Obviously, because you’re reading this already, I decided to follow through with that idea. There’s no particular significance for posting this now — it’s not my birthday or anything, as the title might suggest; it just has a nice ring to it — except of course that I’m starting to get mildly desperate for content for my daily posting streak exercise. Standard disclaimers apply.
This is mostly for my future self. I should note that, although I like these songs, this is not a list of my absolute most favorite songs ever. You can tell because there isn’t any Coldplay or fun. (the band.) Instead, each of these songs was chosen to be meaningful to myself and my life in at least two different ways that generally don’t overlap with the other songs. This was difficult but I think I managed it — you know, how constraint breeds creativity and everything? Also, they’re arranged by approximate chronological order of impact. But it also means that this list isn’t going to be that meaningful to anybody other than myself.
Also, I have a long list of class-of-2015 sentimental songs, which I’m not including here because I think there are so many that they deserve a separate post. Will I avoid procrastinating and feeling awkward for long enough to make such a post? Stay tuned!
shrugs Whatever, enjoy the music or stop reading now if you want.
1: Simon & Garfunkel - Scarborough Fair/Canticle
(Disorganized and probably incomplete blog content, posted as part of a daily posting streak I have openly committed to; standard disclaimers apply)
Okay, I’m actually going to try starting this blog post and posting it in the same day.
Story: As a sort of extracurricular activity slash side job, I taught a math class after school once a week to six fifth-graders. It was nominally geared towards some Australian Math Competitions, which my math teacher administers in Taiwan, although in the end I don’t think I achieved this end very well.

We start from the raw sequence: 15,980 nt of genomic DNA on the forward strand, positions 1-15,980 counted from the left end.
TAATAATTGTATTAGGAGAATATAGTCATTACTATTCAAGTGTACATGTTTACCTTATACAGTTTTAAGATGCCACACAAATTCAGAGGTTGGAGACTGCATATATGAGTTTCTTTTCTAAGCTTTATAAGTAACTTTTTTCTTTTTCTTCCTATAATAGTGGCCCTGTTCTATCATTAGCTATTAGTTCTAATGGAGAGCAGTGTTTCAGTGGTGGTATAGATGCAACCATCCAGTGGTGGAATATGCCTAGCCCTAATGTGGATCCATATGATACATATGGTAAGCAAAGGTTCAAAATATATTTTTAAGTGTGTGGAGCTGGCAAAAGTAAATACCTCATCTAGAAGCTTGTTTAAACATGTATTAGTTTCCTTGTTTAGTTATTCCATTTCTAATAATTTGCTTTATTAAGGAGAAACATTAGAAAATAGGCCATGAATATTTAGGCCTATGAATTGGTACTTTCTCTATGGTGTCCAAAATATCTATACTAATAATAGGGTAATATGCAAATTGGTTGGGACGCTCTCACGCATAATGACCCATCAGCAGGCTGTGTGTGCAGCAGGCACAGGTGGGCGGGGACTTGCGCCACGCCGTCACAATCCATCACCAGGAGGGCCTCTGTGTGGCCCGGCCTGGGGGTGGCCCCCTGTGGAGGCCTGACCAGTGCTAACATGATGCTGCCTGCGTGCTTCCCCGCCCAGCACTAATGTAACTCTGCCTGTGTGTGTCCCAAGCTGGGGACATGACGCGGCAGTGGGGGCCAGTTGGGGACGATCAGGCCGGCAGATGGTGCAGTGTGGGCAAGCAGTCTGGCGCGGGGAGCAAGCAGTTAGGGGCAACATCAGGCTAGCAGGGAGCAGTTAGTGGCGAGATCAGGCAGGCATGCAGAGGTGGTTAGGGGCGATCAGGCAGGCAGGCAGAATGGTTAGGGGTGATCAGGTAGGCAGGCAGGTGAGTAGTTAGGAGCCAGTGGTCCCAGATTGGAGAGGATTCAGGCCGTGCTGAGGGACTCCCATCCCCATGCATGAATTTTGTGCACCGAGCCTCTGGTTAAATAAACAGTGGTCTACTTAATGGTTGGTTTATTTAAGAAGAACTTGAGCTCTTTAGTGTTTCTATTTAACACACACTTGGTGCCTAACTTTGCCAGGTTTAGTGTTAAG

After writing this brain dump I realized this was a pretty terrible hackjob; I had absolutely no idea how to teach fifth-graders or how to organize an after-school class, and I still mostly don’t. Parents did most of the organizing, really. And provided refreshments.
And I get paid for this????
Bulleted list of other thoughts:
Wow, I didn’t realize / remember how serious the gender gap between elementary-school students is. I don’t mean the difference between their performance (that might have been the case, but I don’t think I felt a significant enough difference to conclude anything); I mean how fifth-grade boys and fifth-grade girls don’t like to mingle.
When given the opportunity, they would pick team names like, “[members of my gender] Rule, [members of other gender] Drool!” They wouldn’t discuss with each other either. If prompted, they would sometimes point out mistakes in each others’ work, though.
I think this is a phase that people grow out of, and I probably did it myself when I was young. I don’t remember when it ends, but in any case, ugh, it’s so unproductive that boys and girls separate themselves for any length of time at all.
Obligatory life update: I have graduated [from] high school.
But that’s not what this post is about. I contemplated setting up a schedule for my blogging three long years ago, and decided against it, because I didn’t think writing was a high enough priority for me. Well, I am setting up a schedule now: I am going to post something on this blog every day until I have to leave the country (which is happening once before college, so it’s not for as long as you think; but I might decide to continue the schedule anyway after I get back. We’ll see when the time comes.)
A PSYCHOLOGICAL TIP
Whenever you’re called on to make up your mind,
— Piet Hein
and you’re hampered by not having any,
the best way to solve the dilemma, you’ll find,
is simply by spinning a penny.
No — not so that chance shall decide the affair
while you’re passively standing there moping;
but the moment the penny is up in the air,
you suddenly know what you’re hoping.
(By the way, apparently spinning a penny is a terrible randomization process; studies have shown they come up tails 80% of the time. Tossing or flipping is better but there’s still a faintly biased 51% chance it lands with the same face it started with (PDF link). Entirely irrelevantly, is the meter amphibrachic? Nice. I’m sorry, but the impenetrable English names they give to metrical feet just sound so cool.)
As May 1 has been coming up, I’ve been half-seriously giving this advice to others who still haven’t decided. But I knew this wouldn’t work for me. I knew where I intuitively wanted to go all along.